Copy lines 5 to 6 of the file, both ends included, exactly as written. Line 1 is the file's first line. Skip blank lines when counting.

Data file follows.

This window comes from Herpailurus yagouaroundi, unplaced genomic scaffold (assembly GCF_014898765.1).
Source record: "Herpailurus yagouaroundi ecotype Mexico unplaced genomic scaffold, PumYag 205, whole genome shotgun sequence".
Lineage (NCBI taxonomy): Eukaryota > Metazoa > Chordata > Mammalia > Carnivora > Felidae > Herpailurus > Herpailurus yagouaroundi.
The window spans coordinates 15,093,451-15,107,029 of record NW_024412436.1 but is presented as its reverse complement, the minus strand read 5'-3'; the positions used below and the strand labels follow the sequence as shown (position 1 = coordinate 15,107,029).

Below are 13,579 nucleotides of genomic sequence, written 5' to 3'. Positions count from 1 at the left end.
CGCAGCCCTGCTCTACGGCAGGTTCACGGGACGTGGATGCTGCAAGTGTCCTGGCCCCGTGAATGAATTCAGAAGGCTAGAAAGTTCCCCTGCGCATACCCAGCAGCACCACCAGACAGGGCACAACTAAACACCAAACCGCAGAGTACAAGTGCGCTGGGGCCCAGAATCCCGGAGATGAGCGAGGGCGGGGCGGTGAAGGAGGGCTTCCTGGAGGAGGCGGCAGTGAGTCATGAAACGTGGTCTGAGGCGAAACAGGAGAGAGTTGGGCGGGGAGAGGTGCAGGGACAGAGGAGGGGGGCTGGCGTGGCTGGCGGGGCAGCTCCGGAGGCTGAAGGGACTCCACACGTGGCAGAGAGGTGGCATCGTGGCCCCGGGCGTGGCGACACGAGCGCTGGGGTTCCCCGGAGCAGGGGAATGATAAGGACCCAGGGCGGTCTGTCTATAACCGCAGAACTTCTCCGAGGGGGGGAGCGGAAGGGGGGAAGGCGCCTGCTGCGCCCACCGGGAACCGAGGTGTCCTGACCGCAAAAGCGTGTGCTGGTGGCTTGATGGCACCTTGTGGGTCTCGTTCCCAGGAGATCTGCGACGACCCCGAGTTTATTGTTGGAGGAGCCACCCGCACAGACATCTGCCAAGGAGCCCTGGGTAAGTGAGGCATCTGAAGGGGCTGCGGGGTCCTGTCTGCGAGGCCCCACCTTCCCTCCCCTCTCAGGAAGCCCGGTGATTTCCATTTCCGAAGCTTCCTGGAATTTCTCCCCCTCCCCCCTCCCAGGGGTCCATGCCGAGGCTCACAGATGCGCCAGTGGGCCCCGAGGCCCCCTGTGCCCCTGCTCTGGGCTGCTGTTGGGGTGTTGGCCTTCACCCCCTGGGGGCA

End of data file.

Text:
Below are 13,579 nucleotides of genomic sequence, written 5' to 3'. Positions count from 1 at the left end.
CGCAGCCCTGCTCTACGGCAGGTTCACGGGACGTGGATGCTGCAAGTGTCCTGGCCCCGTGAATGAATTCAGAAGGCTAGAAAGTTCCCCTGCGCATACCCAGCAGCACCACCAGACAGGGCACAACTAAACACCAAACCGCAGAGTACAAGTGCGCTGGGGCCCAGAATCCCGGAGATGAGCGAGGGCGGGGCGGTGAAGGAGGGCTTCCTGGAGGAGGCGGCAGTGAGTCATGAAACGTGGTCTGAGGCGAAACAGGAGAGAGTTGGGCGGGGAGAGGTGCAGGGACAGAGGAGGGGGGCTGGCGTGGCTGGCGGGGCAGCTCCGGAGGCTGAAGGGACTCCACACGTGGCAGAGAGGTGGCATCGTGGCCCCGGGCGTGGCGACACGAGCGCTGGGGTTCCCCGGAGCAGGGGAATGATAAGGACCCAGGGCGGTCTGTCTATAACCGCAGAACTTCTCCGAGGGGGGGAGCGGAAGGGGGGAAGGCGCCTGCTGCGCCCACCGGGAACCGAGGTGTCCTGACCGCAAAAGCGTGTGCTGGTGGCTTGATGGCACCTTGTGGGTCTCGTTCCCAGGAGATCTGCGACGACCCCGAGTTTATTGTTGGAGGAGCCACCCGCACAGACATCTGCCAAGGAGCCCTGGGTAAGTGAGGCATCTGAAGGGGCTGCGGGGTCCTGTCTGCGAGGCCCCACCTTCCCTCCCCTCTCAGGAAGCCCGGTGATTTCCATTTCCGAAGCTTCCTGGAATTTCTCCCCCTCCCCCCTCCCAGGGGTCCATGCCGAGGCTCACAGATGCGCCAGTGGGCCCCGAGGCCCCCTGTGCCCCTGCTCTGGGCTGCTGTTGGGGTGTTGGCCTTCACCCCCTGGGGGCA